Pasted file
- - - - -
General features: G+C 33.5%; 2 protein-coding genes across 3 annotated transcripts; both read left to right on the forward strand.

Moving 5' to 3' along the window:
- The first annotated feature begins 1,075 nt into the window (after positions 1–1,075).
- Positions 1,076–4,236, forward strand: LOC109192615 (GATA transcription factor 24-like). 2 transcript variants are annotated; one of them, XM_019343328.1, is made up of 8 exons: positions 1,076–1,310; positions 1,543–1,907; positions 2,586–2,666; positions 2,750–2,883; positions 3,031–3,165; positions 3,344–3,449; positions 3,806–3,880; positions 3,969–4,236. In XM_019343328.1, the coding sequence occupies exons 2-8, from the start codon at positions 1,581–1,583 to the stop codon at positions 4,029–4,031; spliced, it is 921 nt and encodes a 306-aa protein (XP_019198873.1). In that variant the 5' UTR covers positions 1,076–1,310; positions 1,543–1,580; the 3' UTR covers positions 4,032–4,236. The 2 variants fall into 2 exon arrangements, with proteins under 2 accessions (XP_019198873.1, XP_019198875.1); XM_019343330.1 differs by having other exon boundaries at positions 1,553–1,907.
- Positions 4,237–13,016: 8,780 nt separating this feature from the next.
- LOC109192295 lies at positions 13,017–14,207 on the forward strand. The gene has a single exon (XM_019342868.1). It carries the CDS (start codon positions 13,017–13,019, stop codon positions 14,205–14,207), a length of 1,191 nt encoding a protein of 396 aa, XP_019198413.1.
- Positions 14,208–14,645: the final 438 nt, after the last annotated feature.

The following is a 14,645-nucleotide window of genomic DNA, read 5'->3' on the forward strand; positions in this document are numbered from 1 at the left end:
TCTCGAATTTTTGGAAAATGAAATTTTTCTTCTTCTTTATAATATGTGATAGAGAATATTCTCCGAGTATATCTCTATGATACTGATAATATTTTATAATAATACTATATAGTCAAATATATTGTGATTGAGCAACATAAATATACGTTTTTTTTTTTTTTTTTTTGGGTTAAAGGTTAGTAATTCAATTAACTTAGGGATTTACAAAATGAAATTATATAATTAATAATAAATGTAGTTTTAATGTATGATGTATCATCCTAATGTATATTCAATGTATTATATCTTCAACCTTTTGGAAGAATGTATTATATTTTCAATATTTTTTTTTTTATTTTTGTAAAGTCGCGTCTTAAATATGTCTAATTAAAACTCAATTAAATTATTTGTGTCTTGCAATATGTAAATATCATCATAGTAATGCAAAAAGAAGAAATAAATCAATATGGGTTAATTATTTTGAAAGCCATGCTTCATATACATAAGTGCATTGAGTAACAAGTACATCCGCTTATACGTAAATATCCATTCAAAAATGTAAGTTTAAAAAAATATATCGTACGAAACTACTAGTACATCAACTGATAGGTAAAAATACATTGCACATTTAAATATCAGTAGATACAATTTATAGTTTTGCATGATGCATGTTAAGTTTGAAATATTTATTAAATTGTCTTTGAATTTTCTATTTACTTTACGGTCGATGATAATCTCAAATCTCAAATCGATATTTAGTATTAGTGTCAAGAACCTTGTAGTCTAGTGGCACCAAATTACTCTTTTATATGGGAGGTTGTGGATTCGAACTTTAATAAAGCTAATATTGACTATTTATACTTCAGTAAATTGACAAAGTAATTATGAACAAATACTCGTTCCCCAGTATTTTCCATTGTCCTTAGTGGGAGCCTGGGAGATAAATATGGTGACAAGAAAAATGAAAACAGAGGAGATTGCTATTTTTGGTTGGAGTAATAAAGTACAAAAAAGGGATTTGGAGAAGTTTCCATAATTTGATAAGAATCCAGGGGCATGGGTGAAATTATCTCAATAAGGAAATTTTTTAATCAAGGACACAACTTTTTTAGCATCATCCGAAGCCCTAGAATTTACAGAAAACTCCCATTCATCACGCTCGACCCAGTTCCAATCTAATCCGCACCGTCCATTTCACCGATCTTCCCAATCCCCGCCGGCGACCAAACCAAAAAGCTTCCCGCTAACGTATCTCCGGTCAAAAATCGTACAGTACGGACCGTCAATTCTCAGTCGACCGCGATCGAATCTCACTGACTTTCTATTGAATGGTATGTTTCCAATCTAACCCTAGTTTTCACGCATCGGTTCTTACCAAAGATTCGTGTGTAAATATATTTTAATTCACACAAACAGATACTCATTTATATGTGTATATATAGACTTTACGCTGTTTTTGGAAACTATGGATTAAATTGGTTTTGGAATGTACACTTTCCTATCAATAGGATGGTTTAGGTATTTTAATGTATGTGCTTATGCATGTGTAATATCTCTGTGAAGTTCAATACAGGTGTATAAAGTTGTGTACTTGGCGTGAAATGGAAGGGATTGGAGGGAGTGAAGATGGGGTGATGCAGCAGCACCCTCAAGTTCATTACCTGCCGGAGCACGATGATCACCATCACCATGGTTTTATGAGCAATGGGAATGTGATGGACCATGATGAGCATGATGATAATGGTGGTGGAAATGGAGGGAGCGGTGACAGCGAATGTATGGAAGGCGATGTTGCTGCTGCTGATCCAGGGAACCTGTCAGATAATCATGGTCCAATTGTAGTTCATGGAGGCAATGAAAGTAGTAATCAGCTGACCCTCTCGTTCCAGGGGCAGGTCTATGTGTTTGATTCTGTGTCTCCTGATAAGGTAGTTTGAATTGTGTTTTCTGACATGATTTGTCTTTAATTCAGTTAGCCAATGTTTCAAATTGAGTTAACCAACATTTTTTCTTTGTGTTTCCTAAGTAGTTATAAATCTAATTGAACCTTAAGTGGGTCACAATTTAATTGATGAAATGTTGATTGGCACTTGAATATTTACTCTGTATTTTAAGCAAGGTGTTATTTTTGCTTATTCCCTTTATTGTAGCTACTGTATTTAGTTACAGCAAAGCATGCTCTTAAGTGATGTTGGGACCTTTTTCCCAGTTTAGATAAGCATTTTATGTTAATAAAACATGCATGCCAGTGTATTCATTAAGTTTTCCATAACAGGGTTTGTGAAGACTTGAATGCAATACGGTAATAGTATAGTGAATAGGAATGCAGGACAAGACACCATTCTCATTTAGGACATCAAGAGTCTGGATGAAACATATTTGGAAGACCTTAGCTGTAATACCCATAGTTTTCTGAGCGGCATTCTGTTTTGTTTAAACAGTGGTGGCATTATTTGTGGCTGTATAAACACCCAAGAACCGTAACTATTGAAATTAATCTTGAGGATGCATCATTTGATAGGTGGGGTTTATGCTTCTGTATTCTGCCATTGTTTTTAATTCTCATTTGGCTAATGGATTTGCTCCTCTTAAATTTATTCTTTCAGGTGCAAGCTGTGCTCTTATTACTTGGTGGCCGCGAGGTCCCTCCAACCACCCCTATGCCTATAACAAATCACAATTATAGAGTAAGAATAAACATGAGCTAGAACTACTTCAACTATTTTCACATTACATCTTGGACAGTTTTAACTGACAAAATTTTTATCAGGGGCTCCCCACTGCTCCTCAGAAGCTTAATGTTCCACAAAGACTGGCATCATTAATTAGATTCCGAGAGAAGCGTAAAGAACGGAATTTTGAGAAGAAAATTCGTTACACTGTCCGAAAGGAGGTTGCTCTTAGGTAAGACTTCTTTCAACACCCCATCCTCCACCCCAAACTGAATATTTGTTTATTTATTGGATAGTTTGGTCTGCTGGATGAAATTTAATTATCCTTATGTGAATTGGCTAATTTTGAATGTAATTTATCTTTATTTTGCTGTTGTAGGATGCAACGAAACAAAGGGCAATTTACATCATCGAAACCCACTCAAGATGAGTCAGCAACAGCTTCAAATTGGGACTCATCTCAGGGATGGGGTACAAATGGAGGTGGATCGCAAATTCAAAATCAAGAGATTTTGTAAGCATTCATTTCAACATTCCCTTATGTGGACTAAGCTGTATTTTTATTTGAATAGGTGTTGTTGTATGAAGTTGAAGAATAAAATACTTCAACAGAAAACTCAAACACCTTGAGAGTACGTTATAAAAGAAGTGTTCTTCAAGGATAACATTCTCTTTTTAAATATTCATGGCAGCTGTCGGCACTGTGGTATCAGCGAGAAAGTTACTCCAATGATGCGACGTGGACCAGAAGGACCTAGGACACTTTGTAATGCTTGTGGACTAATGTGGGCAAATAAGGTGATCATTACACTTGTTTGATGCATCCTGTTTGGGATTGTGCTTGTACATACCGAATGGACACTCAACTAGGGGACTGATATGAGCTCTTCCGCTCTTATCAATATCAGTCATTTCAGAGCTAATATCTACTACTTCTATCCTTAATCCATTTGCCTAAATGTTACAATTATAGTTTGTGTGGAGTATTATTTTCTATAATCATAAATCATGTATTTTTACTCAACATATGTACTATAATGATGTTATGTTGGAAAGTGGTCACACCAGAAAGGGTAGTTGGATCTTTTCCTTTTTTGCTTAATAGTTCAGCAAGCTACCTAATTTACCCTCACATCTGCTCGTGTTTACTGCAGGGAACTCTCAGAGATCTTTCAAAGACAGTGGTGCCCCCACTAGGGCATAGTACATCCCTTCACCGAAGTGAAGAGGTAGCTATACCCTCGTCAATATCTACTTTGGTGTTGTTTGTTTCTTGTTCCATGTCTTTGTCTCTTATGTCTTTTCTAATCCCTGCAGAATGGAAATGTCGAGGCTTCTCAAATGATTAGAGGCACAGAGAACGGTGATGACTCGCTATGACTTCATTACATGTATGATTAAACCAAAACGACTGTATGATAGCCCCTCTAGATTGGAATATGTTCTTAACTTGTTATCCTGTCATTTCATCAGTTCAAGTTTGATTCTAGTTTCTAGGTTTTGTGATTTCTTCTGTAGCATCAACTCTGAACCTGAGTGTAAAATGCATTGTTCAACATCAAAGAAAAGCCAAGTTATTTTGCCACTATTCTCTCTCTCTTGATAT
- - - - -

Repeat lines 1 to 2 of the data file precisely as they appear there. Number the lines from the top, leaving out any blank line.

General features: G+C 33.5%; 2 protein-coding genes across 3 annotated transcripts; both read left to right on the forward strand.

Moving 5' to 3' along the window: